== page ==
Consider this more a plea than a demand.
We all know that 2020 hasn’t been the best year (I’m putting it mildly because this is a family-friendly newsletter). And we could really use a pick-me-up.
Music soothes the savage beast, and this year has been the very definition of savage. So it would be great if we could get albums from some artists we, ahem, have been waiting on.
Folks like …
Adele: Shout-out to the award-winning singer for hosting “Saturday Night Live” this weekend, because any Adele is a beautiful thing.
But a new album would be like a glass of cold lemonade in the hot mess that is 2020 right about now. Fingers crossed that Adele’s “SNL” gig is the kickoff to dropping new music — because “25” came out five years ago.
She’s well aware of our thirst, BTW. She responded in June to one of her many social media followers asking if new music was imminent.
“Of course it’s not. Corona ain’t over,” Adele replied. “I’m quarantining. Wear a mask and be patient.”
Rihanna: She’s another artist who has long been fielding fan requests for new music.
Rihanna’s last album was “Anti” in 2016.
True, she has been slightly busy building her Fenty beauty and fashion empire (as well as handling some backlash), but four years is a crazy long time to wait for new music.
And her appearance on PartyNextDoor’s song “Believe It,” released earlier this year, doesn’t count as anything but a tease.
Kendrick Lamar: The first rapper to win a Pulitzer Prize, Lamar has a huge following to go along with his multiple awards.
So, naturally, people are anxious for him to release his follow-up to 2017’s studio album “Damn.” He whetted our appetites by curating and performing on 2018’s “Black Panther” soundtrack. We’re ready for our next course.
Sade: Technically, Sade is the band whose lead singer goes professionally by Sade Adu.
She’s one of the few artists who can drop off the face of the Earth and return years later to just as much acclaim and love as before.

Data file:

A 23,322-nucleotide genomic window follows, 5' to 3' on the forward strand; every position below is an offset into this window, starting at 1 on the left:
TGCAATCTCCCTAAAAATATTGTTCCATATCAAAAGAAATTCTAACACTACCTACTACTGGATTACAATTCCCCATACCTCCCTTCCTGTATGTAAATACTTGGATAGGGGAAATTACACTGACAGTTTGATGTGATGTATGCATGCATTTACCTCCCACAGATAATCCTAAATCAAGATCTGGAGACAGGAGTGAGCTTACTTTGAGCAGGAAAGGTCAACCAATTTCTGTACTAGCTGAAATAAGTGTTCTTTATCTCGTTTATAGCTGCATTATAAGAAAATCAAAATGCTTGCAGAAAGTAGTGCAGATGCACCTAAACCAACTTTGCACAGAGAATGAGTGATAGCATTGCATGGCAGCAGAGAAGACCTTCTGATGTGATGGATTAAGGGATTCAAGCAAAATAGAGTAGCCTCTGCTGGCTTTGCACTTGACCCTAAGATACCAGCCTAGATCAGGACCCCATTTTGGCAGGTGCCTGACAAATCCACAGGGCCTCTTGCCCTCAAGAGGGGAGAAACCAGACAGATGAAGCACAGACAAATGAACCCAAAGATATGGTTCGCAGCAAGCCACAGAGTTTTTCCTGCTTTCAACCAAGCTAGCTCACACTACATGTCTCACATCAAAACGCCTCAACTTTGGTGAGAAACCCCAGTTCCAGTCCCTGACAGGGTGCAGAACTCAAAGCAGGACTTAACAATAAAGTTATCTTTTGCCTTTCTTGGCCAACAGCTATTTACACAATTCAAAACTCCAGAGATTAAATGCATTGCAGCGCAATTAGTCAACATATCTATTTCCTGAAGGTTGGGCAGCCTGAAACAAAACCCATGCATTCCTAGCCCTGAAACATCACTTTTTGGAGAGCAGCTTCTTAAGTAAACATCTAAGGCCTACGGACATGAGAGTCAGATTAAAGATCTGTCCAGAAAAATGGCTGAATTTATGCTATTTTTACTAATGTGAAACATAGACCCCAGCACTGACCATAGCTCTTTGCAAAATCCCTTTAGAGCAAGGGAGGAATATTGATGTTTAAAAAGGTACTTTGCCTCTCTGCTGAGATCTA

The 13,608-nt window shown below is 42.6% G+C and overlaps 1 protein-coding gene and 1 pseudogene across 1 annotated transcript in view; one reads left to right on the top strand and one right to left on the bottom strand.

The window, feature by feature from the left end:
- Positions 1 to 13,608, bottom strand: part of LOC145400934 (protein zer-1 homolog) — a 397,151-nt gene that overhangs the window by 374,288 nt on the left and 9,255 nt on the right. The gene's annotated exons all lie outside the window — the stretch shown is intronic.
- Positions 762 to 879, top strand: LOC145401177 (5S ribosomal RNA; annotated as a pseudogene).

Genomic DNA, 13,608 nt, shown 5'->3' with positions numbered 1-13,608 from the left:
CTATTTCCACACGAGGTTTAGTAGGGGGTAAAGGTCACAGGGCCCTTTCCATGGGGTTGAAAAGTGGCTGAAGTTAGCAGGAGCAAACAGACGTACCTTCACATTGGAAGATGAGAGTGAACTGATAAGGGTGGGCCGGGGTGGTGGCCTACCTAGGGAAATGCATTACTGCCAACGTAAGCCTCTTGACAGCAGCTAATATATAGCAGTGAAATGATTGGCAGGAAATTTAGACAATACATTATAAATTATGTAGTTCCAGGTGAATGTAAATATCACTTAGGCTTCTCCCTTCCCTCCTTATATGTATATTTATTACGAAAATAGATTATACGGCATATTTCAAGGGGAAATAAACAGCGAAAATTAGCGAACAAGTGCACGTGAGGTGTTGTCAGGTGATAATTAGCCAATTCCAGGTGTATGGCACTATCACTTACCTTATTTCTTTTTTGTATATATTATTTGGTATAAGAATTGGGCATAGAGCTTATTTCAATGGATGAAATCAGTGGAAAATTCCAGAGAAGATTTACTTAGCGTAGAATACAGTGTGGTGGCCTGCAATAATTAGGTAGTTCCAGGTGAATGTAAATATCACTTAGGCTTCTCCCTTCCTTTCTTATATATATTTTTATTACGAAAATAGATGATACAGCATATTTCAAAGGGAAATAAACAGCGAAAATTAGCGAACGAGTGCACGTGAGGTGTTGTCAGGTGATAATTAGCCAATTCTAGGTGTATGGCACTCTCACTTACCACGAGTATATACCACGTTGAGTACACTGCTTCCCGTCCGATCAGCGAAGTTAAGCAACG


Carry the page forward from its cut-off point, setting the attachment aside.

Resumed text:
I had to include Sade because she has been on a 10-year cycle of giving us studio albums, with “Lovers Rock” in 2000 and “Soldier of Love” in 2010, so she’s due.
Kacey Musgraves: This country darling hasn’t made us wait as long as some others for new music, but given the critical success of 2018’s “Golden Hour,” which won the Grammy for album of the year, we miss her and it seems right for her to bless us beyond last year’s “The Kacey Musgraves Christmas Show.”
It seems like Musgraves feels our pain.
She told The Boot this past January, “Post-creation depression, I think, is a thing. But you can always sing those songs. The chapter isn’t dying. You’re gonna move on to things that inspire you just as much.”
We could really use a rainbow hangin’ over our heads these days.
For your weekend
Three things to watch:
‘My Next Guest Needs No Introduction With David Letterman’
Season three of David Letterman’s interview series features guests Dave Chappelle, Robert Downey Jr., Lizzo and Kim Kardashian West.
That list alone is worth it even if we didn’t also get a tearful Kardashian West, Chappelle, who rarely grants interviews, a cheeky Downey Jr. and a jam session with Lizzo.
The new season is currently streaming on Netflix.
‘Once Upon a Snowman’
With the chill in the air, why not revisit one of “Frozen”‘s most beloved characters?
This spin-off short tells the origin story of Olaf, the innocent and insightful, summer-loving snowman from that franchise.